We Make Money Not Art

Interview- dec 2010

Read the interview with We Make Money Not Art about 'The Other Volcano' project, here

Should you be interested in accommodating a small volcano in your living room, designer Nelly Ben Hayoun has one ready to cover your interior with dust and erupt gloop on your carpet. While the first prototype is still a fairly modest and manageable size, The Other Volcano aims to build a series of semi-domesticated volcanoes that would almost reach the ceiling and provide you with all the discomfort you can expect from this new breed of geological pet. The mini volcano would be housed for a couple of weeks in the living spaces of volunteers, long enough to generate a love-hate relationship between them and a 'sleeping giant' that promises domestic explosions and a range of visual effects that the owner of Xanadu himself would envy.

The designer, who benefited from the scientific expertise of Dr Carina Fearnley and the pyrotechnic skills of Austin Houldsworth writes:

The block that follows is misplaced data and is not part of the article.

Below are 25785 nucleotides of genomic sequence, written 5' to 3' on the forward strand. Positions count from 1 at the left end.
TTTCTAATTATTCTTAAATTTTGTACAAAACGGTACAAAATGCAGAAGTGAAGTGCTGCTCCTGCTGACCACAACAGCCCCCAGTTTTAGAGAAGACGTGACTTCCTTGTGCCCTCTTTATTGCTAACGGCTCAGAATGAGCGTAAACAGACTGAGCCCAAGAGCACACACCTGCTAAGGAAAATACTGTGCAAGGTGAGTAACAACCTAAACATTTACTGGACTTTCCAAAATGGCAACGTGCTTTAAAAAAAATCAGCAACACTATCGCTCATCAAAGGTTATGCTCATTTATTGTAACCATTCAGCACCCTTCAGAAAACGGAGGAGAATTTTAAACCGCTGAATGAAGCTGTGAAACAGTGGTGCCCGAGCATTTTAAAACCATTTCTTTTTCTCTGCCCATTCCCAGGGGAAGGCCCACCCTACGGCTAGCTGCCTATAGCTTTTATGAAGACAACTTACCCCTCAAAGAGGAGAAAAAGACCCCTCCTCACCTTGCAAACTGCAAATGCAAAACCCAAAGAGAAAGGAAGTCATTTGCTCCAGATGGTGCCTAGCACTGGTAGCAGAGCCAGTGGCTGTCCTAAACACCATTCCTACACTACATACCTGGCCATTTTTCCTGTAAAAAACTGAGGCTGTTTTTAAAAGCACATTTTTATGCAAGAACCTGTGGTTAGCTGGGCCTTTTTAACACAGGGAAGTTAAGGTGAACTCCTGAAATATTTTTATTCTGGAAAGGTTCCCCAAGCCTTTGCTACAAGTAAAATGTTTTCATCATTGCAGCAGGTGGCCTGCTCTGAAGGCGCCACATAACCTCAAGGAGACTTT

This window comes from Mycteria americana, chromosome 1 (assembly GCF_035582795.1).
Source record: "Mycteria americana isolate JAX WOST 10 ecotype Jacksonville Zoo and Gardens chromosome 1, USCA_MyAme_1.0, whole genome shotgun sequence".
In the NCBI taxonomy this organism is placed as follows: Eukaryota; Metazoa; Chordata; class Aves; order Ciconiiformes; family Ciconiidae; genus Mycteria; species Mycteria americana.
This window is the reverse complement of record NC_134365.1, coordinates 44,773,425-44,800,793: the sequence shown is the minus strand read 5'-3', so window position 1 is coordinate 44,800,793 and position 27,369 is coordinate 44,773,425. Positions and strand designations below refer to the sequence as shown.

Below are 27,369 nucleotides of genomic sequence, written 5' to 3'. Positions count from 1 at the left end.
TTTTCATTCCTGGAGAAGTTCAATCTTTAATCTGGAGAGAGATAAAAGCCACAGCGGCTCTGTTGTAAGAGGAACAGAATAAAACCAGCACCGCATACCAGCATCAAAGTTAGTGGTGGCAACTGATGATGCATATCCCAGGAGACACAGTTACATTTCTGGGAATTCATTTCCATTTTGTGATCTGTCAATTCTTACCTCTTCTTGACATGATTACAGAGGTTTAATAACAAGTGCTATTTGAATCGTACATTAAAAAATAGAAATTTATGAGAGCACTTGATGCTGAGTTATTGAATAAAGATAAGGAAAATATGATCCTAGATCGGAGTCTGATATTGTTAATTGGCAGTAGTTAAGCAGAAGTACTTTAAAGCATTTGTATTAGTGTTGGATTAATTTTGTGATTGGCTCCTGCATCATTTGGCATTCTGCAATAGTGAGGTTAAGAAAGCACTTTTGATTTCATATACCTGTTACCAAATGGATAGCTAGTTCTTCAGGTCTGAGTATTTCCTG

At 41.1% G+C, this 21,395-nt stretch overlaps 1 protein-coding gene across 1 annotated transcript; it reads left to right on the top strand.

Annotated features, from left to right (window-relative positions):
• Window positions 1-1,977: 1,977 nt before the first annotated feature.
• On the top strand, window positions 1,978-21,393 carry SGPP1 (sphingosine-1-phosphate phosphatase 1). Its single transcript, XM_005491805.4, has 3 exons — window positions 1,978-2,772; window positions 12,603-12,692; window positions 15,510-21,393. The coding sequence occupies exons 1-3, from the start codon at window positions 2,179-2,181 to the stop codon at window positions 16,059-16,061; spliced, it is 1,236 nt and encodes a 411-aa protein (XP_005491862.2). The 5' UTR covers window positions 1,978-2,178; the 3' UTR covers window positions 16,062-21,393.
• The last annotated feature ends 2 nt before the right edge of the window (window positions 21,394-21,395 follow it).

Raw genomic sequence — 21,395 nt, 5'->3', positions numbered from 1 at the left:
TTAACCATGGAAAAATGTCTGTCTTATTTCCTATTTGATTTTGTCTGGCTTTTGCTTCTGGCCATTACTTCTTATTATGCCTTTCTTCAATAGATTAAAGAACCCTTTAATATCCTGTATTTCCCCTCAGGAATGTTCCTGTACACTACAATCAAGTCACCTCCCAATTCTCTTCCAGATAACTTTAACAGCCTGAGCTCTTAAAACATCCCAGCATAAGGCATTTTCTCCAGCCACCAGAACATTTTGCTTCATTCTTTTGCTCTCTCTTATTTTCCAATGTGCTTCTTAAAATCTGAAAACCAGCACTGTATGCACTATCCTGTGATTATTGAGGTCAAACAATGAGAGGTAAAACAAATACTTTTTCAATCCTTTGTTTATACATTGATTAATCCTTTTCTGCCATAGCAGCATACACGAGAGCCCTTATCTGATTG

With The Other Volcano I will try to question the domestication of nature for entertainment purposes.

How would you deal with a live volcano in the middle of your living room? Would you try to destroy it? Would you just disconnect it from the mains? Would you be more popular because you share your life with a volcano? Would you invite people to see it, and switch it on at the end of the meal to create a 'surprising' effect? How will you feel when you will
climb on top of it?

The Other Volcano relates very much to my preoccupation with the juxtaposition of the epic with banal details, the extreme with domestic.

The Other Volcano is currently gracing (if not endangering) the window of the Wellcome Collection on Euston Road, London. I wanted to ask Nelly a few questions before The Other Volcano moves to a more homely location:

You worked with the volcanologist Dr Carina Fearnley (Lecturer in Environmental Hazards at the Institute of Geography and Earth Sciences, Aberystwyth University) on the Volcano project. Can you tell us how this collaboration started?  And was she mostly a source of information or did her opinions modified in any way the original vision you had of the volcano?


Before meeting up with Dr Carina Fearnley, I think I have scared a few volcanologists! It all seems to be part of the process of my projects.

Before for the Soyuz chair, I managed to terrify some astronauts when I jumped on them after their lecture, with my 'Cosmic Drive Rocket' jacket, to ask them to be part of the project. Even worse was when I wanted to generate dark energy in my kitchen sink or when I decided to do a neutrino observatory in my bathroom!

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